Sales of full-electric vehicles have soared this year because of strong growth in Europe and China, and also because of the microchip shortage as automakers prioritize sales of emissions-compliant and higher-priced vehicles, analyst firm LMC Automotive said.
“BEVs (battery-electric vehicles) are really starting to pull clear of other technologies,” including full-hybrids and plug-in hybrids, powertrain analyst Al Bedwell said Thursday during an LMC web event.
But the rate of growth could slow in the next few years as emissions regulations become less pressing and the chip shortage eases, freeing up production for diesel and internal-combustion cars. In addition, raw materials issues, especially for lithium, could be a headwind, LMC analysts said.
In 2020 there were 2.1 million full-electric cars sold globally, a figure that will jump to 4.1 million this year, LMC said. Of that additional volume, 1.155 million will come from China, 453,000 from Europe and 283,000 from North America. The EV market grew 141 percent — in an overall market up 12 percent.
China has refocused on incentivizing EVs and investing in charging infrastructure, Bedwell said, and sales are up 212 percent this year through September.
“China is driving this year’s leap,” he said. “Once again it’s the powerhouse in terms of global growth in the EV sector. Europe can’t compete in terms of BEV affordability and infrastructure.”
The best-selling full-electric car in China continues to be the Wuling Hongguang minicar. Through September, Wuling brand sales were 250,860, a 972 percent increase year over year. Tesla was the second-best selling electric brand, with 238,975 sales in China, a 255 percent increase.
In Europe, there were nearly 800,000 full-electric cars sold through September, with full-year sales estimated at 1.18 million, representing 60 percent growth over 2021.
Bedwell said the fourth quarter should be especially strong. At the same time, plug-in hybrid sales, at 757,000 through September, will be up 51 percent for the year at about 955,000 he said.
Electrified vehicles have benefited from continued government incentives – France just announced its intention to continue a 6,000-euro bonus on new EVs – and the need to meet the EU’s 2020-21 CO2 target of 95 grams per km.
Bedwell highlighted the performance of Tesla, which has lost market share as new entrants appear in Europe. But the introduction of the Model Y should give the brand new momentum, he said, and Tesla was the No. 1 electric brand in Europe in the third quarter after falling behind Volkswagen and Renault at the beginning of the year.
“Teslas has lost market share as legacy brands roll out EVs, but the Model Y has added a lot of volume and brought Tesla back to the front in Q3,” he said. “They continue to amaze us as to how well they are doing. They continue to be the BEV of choice for tech-minded buyers.”
Bedwell said LMC has increased its market forecast for Tesla and brought forward the launch of a planned car that would slot below the Model 3, although he could not give a date.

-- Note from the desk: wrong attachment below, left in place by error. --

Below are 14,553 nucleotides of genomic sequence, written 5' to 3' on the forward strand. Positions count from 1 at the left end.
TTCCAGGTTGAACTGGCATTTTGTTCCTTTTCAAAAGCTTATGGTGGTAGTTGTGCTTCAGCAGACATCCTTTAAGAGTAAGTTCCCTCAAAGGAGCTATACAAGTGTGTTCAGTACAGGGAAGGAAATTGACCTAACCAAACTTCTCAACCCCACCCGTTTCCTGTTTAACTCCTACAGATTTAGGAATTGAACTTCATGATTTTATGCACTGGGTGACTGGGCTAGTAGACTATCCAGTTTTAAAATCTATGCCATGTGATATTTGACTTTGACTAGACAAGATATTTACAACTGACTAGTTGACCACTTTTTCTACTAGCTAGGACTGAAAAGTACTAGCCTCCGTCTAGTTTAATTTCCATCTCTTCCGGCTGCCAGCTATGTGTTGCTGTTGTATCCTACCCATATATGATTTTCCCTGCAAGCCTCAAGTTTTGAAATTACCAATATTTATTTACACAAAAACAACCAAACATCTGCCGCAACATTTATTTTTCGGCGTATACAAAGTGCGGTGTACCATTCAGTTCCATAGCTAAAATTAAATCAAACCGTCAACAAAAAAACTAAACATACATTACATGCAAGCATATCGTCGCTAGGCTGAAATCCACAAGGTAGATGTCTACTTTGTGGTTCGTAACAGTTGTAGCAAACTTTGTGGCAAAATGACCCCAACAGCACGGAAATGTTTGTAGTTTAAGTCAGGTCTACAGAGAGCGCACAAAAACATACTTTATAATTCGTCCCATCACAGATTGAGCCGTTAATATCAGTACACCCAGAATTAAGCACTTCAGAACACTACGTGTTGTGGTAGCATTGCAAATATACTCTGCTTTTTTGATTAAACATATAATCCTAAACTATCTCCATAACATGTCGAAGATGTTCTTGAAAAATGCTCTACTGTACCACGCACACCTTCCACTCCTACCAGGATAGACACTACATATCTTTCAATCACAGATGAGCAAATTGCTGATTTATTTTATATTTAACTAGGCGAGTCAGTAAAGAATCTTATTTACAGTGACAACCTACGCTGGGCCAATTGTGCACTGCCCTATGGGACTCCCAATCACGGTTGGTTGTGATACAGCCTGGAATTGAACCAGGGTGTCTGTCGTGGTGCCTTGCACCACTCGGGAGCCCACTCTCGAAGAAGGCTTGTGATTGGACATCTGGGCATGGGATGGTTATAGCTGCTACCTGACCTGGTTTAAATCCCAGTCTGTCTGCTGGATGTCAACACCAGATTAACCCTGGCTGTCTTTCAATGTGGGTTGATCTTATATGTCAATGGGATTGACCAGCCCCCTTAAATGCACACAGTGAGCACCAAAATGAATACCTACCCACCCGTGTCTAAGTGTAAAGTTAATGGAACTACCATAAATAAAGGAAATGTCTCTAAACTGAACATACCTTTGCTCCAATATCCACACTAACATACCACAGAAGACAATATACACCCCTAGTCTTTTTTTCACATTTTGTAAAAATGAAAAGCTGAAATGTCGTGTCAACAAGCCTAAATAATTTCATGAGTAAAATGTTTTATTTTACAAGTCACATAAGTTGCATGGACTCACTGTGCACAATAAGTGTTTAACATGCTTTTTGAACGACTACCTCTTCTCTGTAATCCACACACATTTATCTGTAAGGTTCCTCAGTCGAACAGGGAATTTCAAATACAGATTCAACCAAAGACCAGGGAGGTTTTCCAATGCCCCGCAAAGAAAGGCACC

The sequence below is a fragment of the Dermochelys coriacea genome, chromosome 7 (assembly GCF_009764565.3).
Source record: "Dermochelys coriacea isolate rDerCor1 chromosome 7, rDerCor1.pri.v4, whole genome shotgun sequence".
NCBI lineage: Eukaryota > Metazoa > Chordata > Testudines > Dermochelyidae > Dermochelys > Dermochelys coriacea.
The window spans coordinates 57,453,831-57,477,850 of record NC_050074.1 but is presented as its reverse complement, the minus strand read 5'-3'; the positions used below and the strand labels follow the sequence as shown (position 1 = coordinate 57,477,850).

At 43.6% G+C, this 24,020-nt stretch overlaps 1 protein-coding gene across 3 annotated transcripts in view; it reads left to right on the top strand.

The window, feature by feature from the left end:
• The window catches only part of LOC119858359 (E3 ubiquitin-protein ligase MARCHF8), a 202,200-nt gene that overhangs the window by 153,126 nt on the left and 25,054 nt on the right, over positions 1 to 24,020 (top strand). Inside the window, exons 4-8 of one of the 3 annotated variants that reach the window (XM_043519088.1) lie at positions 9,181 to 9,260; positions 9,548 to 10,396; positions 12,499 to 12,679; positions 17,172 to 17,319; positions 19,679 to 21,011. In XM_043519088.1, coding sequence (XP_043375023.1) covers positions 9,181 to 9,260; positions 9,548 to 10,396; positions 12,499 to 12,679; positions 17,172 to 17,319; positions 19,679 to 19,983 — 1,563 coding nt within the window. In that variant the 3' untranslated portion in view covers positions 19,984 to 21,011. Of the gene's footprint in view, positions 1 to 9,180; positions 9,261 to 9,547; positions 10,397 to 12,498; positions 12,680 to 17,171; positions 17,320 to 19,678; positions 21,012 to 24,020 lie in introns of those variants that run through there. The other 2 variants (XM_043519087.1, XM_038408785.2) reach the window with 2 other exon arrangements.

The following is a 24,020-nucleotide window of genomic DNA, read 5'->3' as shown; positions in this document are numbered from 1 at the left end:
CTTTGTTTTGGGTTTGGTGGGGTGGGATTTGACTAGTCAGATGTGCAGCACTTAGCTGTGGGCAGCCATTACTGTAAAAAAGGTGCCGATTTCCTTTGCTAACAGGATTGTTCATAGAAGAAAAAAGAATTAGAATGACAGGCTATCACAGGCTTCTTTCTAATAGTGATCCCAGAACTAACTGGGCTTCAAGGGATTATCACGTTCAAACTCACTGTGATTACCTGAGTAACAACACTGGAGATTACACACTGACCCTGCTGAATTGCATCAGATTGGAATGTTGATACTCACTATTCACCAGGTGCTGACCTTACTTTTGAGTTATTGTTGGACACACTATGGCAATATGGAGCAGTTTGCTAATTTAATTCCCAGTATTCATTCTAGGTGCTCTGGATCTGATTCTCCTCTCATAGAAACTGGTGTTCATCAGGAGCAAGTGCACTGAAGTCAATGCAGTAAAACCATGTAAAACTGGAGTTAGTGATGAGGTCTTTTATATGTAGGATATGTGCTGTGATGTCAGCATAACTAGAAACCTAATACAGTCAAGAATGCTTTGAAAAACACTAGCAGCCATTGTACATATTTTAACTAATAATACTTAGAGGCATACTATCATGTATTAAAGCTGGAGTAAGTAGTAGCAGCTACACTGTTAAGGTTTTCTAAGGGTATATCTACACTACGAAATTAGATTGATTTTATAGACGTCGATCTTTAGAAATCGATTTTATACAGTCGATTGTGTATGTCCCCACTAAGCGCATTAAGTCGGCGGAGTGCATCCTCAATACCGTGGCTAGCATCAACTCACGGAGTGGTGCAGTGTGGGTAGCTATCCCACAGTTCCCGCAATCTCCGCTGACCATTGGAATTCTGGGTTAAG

One brand that could provide real competition for Tesla is BMW, he said, because of the sophistication of its new iX and i4 models.
European EV volume is expected to grow from 1.2 million vehicles this year to 3.4 million in 2024, 6.1 million in 2027, 10.5 million in 2030 and 15.8 million by 2033, with near 100 percent penetration possible in 2035 if an EU proposal to cut CO2 emissions to zero by that date is enacted.
What could slow the growth of electrified vehicles is a shortage of a raw material such as lithium, or a supply-chain bottleneck like the chip crisis, said Sam Adham, another LMC analyst.
“If the BEV market is to sustain momentum, it can’t sustain the same supply bottlenecks as chips,” Adham said, adding that cell production is likely to be less of an issue than raw materials, especially lithium, because it takes years to bring a new mine into operation.
Adham said Europe could be self-sufficient in battery cell production by 2023, breaking the dependence on Asian production, given how many new projects have been announced in recent years.
Overcapacity could even be an issue, especially for startups that are not strongly allied with an automaker to guarantee orders. “Manufacturing battery cells is difficult,” Adham said, and established cell suppliers aren’t particularly worried about competition from startups.
What won’t be an issue is competition from diesel engines, which have lost about five points of market share every year since 2016, Bedwell said. He expects about 2.5 million diesel passenger cars to be sold in Europe this year, down from 4.6 million in 2019.
However, diesel volumes are likely to stay flat or increase until 2025 as part of a broader market recovery, he added. After that, they will trail off steadily, and disappear at some point in the early 2030s, LMC says.
Gasoline engines (including mild hybrids) will also recover some volume in the next two years, but start to fade significantly around 2027. Even so, vehicles with gas engines (including hybrids) will still represent 8 million sales in 2030.